We decided to move overseas sooner rather than later. It took us a while (we had to wait for our youngest daughter to finish high school, among other things), but by the spring of 2012 we’d gotten rid of all our stuff and headed south.

. . . This time we moved far enough, all the way to Las Tablas, Panama.

So while our northerly family and friends are worrying about keeping warm, we’re enjoying the expat life in the tropics. . .

Splashing in the pool. . .

Picking fresh, sweet, cherry tomatoes from the plant that self-seeded itself in our yard. . .

Walking the dogs on the beach. . .

Enjoying the velvety caress of the warm, tropical breeze on our skin. . .

. . . And best of all, we’re enjoying it in a low-stress type of place.

Come On Down!

Maybe the warmth of the tropics isn’t your idea of Paradise. That’s okay, too. It’s a big world out there.

If you dream of experiencing life in other parts of the world, your first step is to honestly look at what you want and then figure out where you can find it. (If you’re part of a couple, you’ll have to do this together.)

I always suggest looking at climate first when you’re scoping out where to live overseas. That’s because you can’t control it, but you have to live with it, day in and day out, wherever you are.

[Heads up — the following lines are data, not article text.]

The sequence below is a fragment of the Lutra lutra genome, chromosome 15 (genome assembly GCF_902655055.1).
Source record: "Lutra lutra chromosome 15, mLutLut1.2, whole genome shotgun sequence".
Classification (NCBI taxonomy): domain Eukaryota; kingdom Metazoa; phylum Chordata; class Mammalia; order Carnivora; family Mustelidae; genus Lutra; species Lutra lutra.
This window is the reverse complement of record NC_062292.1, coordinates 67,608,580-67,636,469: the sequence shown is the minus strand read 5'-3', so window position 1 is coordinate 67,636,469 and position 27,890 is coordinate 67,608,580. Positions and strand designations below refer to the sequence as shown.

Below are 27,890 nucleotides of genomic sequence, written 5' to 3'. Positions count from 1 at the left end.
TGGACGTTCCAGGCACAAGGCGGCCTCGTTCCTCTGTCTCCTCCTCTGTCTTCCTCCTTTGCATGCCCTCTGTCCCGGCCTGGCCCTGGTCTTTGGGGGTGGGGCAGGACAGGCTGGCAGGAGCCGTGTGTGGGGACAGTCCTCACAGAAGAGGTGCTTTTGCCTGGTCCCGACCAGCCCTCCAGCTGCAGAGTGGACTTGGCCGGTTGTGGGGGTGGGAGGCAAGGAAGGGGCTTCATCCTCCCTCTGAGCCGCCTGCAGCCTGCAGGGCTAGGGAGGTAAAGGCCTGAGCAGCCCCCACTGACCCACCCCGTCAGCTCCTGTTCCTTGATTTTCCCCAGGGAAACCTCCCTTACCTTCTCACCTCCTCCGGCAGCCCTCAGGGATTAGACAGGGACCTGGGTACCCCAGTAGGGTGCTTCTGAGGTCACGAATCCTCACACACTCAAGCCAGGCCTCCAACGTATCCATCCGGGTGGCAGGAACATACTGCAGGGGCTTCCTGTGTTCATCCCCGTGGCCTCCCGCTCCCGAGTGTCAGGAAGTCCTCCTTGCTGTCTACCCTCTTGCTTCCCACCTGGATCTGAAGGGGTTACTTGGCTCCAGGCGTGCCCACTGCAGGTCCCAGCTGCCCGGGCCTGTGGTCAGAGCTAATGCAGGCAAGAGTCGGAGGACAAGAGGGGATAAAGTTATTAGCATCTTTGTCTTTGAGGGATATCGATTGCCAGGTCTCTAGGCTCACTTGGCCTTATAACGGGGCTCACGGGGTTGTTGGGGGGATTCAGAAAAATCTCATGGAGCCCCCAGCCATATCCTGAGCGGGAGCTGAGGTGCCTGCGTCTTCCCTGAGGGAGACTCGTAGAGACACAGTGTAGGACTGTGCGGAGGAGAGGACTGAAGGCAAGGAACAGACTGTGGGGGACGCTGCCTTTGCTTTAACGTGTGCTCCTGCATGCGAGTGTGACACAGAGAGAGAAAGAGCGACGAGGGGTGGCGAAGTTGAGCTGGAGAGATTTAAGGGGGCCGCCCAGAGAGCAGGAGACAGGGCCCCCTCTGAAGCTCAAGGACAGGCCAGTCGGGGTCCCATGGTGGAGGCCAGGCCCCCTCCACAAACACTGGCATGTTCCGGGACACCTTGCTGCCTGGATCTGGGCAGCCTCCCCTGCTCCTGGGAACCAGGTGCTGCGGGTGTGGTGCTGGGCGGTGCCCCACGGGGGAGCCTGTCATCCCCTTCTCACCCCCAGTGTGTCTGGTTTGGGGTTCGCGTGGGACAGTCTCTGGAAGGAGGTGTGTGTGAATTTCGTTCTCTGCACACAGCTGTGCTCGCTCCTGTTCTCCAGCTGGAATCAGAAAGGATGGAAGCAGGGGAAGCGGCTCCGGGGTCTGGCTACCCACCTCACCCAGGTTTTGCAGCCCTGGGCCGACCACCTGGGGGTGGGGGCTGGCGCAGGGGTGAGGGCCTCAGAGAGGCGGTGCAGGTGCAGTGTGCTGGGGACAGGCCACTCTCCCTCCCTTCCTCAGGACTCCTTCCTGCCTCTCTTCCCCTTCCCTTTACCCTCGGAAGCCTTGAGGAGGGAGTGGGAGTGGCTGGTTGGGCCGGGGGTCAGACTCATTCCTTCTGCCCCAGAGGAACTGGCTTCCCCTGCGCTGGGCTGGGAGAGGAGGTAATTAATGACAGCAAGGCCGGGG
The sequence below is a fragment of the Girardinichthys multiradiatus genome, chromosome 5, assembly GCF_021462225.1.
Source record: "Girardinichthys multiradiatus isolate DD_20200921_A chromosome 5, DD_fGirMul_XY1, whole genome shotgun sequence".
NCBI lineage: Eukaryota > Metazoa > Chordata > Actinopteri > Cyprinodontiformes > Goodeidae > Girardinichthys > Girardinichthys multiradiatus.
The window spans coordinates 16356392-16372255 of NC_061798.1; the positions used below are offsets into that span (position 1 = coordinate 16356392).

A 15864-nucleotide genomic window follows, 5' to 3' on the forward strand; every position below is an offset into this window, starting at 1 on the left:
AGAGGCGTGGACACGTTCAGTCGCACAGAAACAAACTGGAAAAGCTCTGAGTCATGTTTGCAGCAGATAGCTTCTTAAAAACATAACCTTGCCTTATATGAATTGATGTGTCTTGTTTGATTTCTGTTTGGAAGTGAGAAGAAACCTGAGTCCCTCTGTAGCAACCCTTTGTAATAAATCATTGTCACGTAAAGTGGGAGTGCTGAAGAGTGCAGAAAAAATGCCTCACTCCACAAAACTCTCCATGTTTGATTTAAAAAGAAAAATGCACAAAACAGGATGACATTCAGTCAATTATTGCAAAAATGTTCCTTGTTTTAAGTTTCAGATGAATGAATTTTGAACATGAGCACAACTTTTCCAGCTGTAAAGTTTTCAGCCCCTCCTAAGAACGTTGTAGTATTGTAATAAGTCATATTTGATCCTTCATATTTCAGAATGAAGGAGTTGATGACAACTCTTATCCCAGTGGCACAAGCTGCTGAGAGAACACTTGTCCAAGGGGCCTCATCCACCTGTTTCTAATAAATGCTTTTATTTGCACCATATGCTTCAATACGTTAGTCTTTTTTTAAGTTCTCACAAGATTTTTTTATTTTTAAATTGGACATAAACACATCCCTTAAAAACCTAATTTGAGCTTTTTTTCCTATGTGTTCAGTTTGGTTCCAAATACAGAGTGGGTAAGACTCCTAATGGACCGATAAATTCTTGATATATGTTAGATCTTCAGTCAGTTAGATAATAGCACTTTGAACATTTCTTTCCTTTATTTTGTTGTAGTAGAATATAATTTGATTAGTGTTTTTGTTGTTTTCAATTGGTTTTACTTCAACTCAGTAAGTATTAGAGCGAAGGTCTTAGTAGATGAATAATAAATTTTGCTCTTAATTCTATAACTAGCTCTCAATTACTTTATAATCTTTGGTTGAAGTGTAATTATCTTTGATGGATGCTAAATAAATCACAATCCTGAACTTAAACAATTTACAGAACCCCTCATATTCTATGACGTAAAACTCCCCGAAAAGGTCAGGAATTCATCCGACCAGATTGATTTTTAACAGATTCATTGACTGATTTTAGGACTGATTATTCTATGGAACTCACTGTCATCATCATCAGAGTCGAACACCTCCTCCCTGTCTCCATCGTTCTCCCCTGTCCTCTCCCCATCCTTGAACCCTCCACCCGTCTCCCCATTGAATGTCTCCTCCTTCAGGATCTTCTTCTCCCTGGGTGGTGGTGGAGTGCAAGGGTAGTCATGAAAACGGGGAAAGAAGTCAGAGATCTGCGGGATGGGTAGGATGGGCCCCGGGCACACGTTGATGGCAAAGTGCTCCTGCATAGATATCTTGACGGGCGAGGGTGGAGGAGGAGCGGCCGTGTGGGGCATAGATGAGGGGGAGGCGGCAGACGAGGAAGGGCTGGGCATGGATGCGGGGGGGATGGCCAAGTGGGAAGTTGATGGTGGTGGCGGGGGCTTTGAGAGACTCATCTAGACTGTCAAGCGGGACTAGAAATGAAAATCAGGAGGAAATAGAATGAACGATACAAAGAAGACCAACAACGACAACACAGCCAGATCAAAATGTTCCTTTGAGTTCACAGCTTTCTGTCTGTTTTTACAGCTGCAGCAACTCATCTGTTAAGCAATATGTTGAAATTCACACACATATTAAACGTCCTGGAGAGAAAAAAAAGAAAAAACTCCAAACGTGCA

If you love four distinct seasons, then Panama’s not the place for you. Maybe Uruguay, Argentina or parts of France would meet your ideal.

If you’re big on winter sports, you’ll want mountains and skiing.

Figuring out your ideal climate is just the first step, though. Where do you go from there?

Here’s My Recommendation

Start your New Year and your planning for your overseas life right with this great tool. It’s practical — it’s not about the dream, but about making your dream a reality.

It gives you a daily plan for how to get from where you are to were you want to be. It helped us, and it can help you too. Click the link below to learn more.

Don’t Let Another Single Day Pass You By– Launch Your New Life Overseas Now (Here’s How)


  1. I’m not really looking to move overseas right now (maybe in the future I’ll give it a shot), but I think what you said about climate is important even for relocations with the US. The hot, humid summers we get in Austin are making me crazy and I find myself wanting to pack up and move somewhere a little further north. New Mexico and Colorado come to mind as good locations. I definitely don’t crave the polar vortex kind of weather a lot of the US experienced this past week, but not sweating all the time is definitely appealing.

    • FutureExpat says:

      Very true, Jodi. That’s why we chose to move to Florida from upstate New York all those years ago. Then we moved someplace warmer 🙂

  2. Mike, S. Oregon says:

    “Polar Vortex” = Winter……….we’ve all seen hard freeze downin Florida if you’re over 40. North Americans, geesh! Spoiled and over media’d.

  3. Mike, S. Oregon USA says:

    App’s……….didn’t mean to impart negativity into this blog with that comment. This blog is great and so much I can imagine is expat life if one can accomplish it!